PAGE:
• Carmen Milligan

Moira Rose is doing logophiles a favor

Matriarch of the Rose family on the hit series "Schitt's Creek", Moira Rose, has single-handedly brought attention, humor, and relevance to seldom-used and very old fashioned words. A wonderful example is in the final episode of the series, on the day David (her son) is to be married. David wakes to find that the officiant has cancelled because it is raining. Moira asks, "“What kind of adult man rides a penny-farthing?” I had heard the term before, but didn't know exactly what it meant. Basically, it's a bicycle. Brilliant!

With her outlandish (and VERY designer) clothes, her numerous wigs (which all have names), statement jewelry (she wears brooches to bed, for heaven's sakes!), and an accent described as "Canadian dainty", actress Catherine O'Hara has elevated this already eccentric character into the stratosphere of camp. The fact that she uses these archaic words sprinkled throughout her vocabulary makes her all the more compelling to a lover of the language.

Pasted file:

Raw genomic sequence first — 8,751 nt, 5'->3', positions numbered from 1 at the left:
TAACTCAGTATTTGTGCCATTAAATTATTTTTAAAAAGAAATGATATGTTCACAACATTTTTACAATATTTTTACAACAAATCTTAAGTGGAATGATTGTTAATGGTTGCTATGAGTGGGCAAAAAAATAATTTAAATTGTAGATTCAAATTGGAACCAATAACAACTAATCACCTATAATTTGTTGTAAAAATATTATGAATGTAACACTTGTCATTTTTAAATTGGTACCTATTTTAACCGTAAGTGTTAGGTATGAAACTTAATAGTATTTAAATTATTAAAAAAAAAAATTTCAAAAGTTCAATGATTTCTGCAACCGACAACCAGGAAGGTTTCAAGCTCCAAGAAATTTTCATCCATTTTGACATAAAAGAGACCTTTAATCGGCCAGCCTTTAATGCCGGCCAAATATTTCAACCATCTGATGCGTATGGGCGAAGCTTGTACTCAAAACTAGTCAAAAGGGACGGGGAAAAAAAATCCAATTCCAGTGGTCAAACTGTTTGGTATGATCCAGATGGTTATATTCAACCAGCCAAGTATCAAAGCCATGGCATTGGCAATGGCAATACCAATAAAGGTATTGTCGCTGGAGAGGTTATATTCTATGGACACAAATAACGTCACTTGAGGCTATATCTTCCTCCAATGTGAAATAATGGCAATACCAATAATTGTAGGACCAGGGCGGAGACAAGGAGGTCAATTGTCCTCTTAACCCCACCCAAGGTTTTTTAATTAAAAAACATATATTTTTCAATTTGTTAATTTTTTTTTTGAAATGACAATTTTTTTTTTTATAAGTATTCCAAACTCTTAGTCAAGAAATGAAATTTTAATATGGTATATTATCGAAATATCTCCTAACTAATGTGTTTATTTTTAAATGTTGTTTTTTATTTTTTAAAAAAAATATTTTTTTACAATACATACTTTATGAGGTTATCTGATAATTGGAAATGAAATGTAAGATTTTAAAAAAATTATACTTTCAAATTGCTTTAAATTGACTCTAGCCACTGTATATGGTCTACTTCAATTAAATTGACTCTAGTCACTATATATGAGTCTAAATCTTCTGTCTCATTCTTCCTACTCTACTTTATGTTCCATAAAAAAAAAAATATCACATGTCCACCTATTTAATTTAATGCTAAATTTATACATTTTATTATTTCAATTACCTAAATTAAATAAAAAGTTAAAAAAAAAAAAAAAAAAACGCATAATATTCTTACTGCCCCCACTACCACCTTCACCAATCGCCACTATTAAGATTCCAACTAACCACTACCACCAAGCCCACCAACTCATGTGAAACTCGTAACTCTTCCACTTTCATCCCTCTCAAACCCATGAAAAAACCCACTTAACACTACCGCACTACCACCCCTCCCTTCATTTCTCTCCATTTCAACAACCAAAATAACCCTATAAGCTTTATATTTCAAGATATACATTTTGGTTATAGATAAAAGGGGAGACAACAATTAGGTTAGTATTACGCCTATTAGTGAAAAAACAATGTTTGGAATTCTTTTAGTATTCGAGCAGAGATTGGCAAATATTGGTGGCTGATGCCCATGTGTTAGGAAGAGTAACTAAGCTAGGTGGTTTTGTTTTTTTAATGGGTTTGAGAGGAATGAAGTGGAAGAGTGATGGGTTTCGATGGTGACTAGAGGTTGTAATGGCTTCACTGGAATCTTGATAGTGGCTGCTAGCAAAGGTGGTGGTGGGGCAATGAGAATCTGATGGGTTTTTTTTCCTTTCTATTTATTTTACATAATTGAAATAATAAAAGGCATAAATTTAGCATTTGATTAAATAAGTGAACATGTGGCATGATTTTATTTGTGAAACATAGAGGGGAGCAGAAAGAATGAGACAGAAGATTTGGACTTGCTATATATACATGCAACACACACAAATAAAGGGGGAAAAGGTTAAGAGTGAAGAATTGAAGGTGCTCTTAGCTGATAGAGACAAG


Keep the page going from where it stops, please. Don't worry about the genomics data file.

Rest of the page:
O'Hara's penchant for out-of-use words caused her makeup artist to gift her a copy of "Foyle's Philavery" by Christopher Foyle. Foyle has a very interesting history in and of himself, but I am going to focus on the words used. However, do me a favor, and look into this interesting man in your spare time.

Chief Justice John Roberts used the word "pettifogging" during his opening comments of the latest United States impeachment trial. But, no one uses the word better than Moira. In another episode, she calls her daughter a "little frippet". In yet another instance, she tells her husband that he has certain "peccadillos".

Any word used by someone that makes me run to the dictionary is a good one! An excuse to learn, expand my vocabulary, and spread the joy of the language to others by employing these rarely-used jewels in conversation is one of the pleasures of loving the language.

Let me know what your favorite seldom-used word is. Don't fall victim to the pablum of everyday vernacular. Spice up your language!

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